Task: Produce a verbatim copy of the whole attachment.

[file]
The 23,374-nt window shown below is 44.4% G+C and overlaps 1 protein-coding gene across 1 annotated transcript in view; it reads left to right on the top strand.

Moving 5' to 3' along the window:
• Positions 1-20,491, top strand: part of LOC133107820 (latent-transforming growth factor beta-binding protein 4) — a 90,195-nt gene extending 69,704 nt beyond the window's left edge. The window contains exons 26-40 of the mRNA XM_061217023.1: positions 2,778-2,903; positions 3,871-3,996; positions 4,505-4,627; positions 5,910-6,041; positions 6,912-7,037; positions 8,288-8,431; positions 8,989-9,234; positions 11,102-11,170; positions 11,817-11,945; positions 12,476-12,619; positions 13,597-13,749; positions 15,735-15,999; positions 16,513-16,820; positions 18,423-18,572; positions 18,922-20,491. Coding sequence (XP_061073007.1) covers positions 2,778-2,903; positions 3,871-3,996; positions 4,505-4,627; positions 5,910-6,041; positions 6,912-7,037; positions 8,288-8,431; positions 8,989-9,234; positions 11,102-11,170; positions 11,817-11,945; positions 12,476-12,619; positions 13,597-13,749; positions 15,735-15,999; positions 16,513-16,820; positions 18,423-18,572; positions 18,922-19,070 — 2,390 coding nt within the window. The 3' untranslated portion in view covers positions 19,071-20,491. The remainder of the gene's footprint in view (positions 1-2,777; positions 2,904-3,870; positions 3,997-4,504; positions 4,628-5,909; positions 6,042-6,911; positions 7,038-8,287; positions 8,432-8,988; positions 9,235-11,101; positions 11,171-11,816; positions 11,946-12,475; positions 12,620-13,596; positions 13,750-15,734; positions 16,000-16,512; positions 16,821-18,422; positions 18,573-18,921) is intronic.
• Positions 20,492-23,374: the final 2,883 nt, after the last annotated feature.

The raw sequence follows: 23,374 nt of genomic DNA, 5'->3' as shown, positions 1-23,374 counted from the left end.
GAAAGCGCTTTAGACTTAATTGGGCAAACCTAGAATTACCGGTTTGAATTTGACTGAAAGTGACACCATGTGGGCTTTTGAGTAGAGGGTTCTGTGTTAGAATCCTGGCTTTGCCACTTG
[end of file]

The 23,374-nt window shown below is 44.4% G+C and overlaps 1 protein-coding gene across 1 annotated transcript in view; it reads left to right on the top strand.

Moving 5' to 3' along the window:
• Positions 1-20,491, top strand: part of LOC133107820 (latent-transforming growth factor beta-binding protein 4) — a 90,195-nt gene extending 69,704 nt beyond the window's left edge. The window contains exons 26-40 of the mRNA XM_061217023.1: positions 2,778-2,903; positions 3,871-3,996; positions 4,505-4,627; positions 5,910-6,041; positions 6,912-7,037; positions 8,288-8,431; positions 8,989-9,234; positions 11,102-11,170; positions 11,817-11,945; positions 12,476-12,619; positions 13,597-13,749; positions 15,735-15,999; positions 16,513-16,820; positions 18,423-18,572; positions 18,922-20,491. Coding sequence (XP_061073007.1) covers positions 2,778-2,903; positions 3,871-3,996; positions 4,505-4,627; positions 5,910-6,041; positions 6,912-7,037; positions 8,288-8,431; positions 8,989-9,234; positions 11,102-11,170; positions 11,817-11,945; positions 12,476-12,619; positions 13,597-13,749; positions 15,735-15,999; positions 16,513-16,820; positions 18,423-18,572; positions 18,922-19,070 — 2,390 coding nt within the window. The 3' untranslated portion in view covers positions 19,071-20,491. The remainder of the gene's footprint in view (positions 1-2,777; positions 2,904-3,870; positions 3,997-4,504; positions 4,628-5,909; positions 6,042-6,911; positions 7,038-8,287; positions 8,432-8,988; positions 9,235-11,101; positions 11,171-11,816; positions 11,946-12,475; positions 12,620-13,596; positions 13,750-15,734; positions 16,000-16,512; positions 16,821-18,422; positions 18,573-18,921) is intronic.
• Positions 20,492-23,374: the final 2,883 nt, after the last annotated feature.

The raw sequence follows: 23,374 nt of genomic DNA, 5'->3' as shown, positions 1-23,374 counted from the left end.
GAAAGCGCTTTAGACTTAATTGGGCAAACCTAGAATTACCGGTTTGAATTTGACTGAAAGTGACACCATGTGGGCTTTTGAGTAGAGGGTTCTGTGTTAGAATCCTGGCTTTGCCACTTG